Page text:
The Wheeltapper must have been concepted in that era in the 90s when the theory was that the more shit you put on the walls, the better your Irish pub will be. You know what I’m talking about. Stick up a million Guinness signs, antique whatnots and tchotchkes out the wazoo. All over the place. Everywhere. All the time. On every surface. Sometime the places had no theme, so the joint was just random detritus. Or, like The Wheeltapper, there is a very rigid theme that the joint just leans way the hell into. Even when that theme — in this case “the wheeltapper” — is nothing anyone knows or cares anything about. Because, people, a “wheeltapper” has something to do with railroads or train wheels or something, I guess? Why a train wheel theme you may ask? I had no clue until I looked at a map and realized the pub is relatively in the vicinity of Grand Central Station, I guess? You know, where trains go.
What that has to do with this hotel bar and its Irishness is beyond me. Maybe the Irish were traditionally the dudes who checked train wheels? That’s some research I’m definitely not interested in pursuing. Google away, fine people. My first thought in walking in is that perhaps the decorator and architect of the bar was blind? There is this bizarre mix of patterns on the floor, on the booths, on the bar, and this mix of burgundy and kelly green that makes me think they also Googled “Irish pub” and came up with a couple historic colors and decided to put them both in the same place. Unfortunate. But, who can blame them, really? After all, the bar is oddly dark. So, perhaps they weren’t blind so much as impaired by the dim. The shit just feels heavy. Which I suppose is fine for a late night drink. But is super-weird when you walk in when the sun is up. Say in the early evening in the summer between your office and Grand Central. Some might call it depressing. Some might call it… also depressing.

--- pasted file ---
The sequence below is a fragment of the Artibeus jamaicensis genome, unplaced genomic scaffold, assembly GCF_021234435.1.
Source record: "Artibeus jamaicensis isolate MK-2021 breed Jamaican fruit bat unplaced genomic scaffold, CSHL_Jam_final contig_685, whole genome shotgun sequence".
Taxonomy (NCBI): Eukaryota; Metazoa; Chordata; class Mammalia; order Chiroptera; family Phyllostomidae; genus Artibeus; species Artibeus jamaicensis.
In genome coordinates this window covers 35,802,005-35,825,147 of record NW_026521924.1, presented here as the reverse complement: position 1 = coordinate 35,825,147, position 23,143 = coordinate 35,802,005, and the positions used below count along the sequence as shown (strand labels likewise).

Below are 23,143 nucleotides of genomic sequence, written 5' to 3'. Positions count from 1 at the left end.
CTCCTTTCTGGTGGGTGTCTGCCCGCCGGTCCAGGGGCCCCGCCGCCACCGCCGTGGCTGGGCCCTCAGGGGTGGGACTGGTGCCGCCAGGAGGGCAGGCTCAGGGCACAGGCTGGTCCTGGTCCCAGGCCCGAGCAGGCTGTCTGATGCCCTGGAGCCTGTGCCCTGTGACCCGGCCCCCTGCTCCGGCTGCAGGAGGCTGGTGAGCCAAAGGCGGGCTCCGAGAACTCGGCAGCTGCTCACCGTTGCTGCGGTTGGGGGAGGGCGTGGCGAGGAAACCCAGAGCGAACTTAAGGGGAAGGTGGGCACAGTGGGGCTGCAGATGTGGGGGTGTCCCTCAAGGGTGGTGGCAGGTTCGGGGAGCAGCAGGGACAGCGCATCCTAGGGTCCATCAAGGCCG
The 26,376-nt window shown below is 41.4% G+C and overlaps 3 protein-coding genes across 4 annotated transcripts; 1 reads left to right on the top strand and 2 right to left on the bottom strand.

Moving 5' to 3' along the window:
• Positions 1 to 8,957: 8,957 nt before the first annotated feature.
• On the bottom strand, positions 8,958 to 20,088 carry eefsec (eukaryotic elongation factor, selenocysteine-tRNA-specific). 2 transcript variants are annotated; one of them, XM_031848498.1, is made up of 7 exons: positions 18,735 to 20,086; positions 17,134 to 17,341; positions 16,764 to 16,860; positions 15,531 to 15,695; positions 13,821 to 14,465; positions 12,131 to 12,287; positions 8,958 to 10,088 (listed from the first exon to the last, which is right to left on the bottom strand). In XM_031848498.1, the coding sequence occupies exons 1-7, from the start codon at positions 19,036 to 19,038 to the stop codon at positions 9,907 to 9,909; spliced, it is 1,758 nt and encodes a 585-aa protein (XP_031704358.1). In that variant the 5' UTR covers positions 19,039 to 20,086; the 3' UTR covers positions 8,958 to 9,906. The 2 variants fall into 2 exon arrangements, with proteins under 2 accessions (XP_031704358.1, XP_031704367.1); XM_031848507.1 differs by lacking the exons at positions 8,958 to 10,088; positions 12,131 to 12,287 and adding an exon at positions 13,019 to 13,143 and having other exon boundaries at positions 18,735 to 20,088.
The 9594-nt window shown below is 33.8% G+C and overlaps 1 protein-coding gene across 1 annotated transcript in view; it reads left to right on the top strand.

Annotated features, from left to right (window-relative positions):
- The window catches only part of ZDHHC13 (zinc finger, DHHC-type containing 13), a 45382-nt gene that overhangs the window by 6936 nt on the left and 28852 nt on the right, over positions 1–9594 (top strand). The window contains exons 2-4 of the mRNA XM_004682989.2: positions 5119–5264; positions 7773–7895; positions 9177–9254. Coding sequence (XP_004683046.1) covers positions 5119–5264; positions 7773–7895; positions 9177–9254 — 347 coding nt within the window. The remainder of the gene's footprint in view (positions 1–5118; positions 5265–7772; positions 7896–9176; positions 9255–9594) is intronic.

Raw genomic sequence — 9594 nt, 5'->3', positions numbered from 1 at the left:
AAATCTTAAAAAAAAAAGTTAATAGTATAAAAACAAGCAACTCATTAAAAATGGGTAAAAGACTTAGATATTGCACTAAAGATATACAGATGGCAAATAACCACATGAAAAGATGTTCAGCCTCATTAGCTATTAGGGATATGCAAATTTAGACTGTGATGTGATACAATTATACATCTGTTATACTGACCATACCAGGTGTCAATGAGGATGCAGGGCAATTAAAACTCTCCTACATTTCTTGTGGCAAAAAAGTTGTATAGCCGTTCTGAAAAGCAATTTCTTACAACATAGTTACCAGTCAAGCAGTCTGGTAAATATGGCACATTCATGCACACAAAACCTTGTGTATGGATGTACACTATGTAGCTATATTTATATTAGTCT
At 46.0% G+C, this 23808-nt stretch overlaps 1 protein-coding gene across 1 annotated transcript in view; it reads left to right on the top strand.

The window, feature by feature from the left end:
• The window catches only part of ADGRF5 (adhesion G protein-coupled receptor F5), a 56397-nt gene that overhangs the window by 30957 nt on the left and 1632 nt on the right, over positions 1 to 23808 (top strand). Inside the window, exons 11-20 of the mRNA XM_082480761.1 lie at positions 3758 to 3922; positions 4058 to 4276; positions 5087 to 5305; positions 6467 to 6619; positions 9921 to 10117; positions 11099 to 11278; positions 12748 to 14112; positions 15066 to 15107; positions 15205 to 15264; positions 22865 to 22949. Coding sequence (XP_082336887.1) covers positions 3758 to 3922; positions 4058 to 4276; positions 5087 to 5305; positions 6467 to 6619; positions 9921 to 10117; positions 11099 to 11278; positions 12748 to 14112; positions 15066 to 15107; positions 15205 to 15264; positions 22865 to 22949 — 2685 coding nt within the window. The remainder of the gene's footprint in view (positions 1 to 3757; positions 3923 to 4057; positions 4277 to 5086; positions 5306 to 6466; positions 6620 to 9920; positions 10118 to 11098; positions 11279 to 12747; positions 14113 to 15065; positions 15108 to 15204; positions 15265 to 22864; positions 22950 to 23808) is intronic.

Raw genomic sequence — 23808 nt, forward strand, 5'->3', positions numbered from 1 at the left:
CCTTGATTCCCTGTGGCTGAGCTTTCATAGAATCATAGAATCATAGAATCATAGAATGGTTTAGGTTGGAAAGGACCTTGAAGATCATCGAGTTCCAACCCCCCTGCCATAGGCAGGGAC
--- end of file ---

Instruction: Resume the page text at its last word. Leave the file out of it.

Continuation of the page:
I’m curious about the order of things. Did The Wheeltapper appear as part of the Fitzpatrick hotel to which it’s attached? Or did they show up at the same time? Maybe we’ll never know. But, as the proprietor of a midtown hotel, I’m not certain why I’d create something so clearly built to house old-guy drunks. I’ve been to Ireland a couple times now. And even these heavily traditional “Irish” bars in cities like Dublin know that dark, crowded, music-less spaces attract nothing but ancient curmudgeons. If you want anyone under 50 in your joint, you have to lighten it up in one or more ways. If I were an out-of-towner staying at your establishment, I’d take one glance inside your restaurant and bar and just keep on wheeltap-tap-tapping my way down the avenue.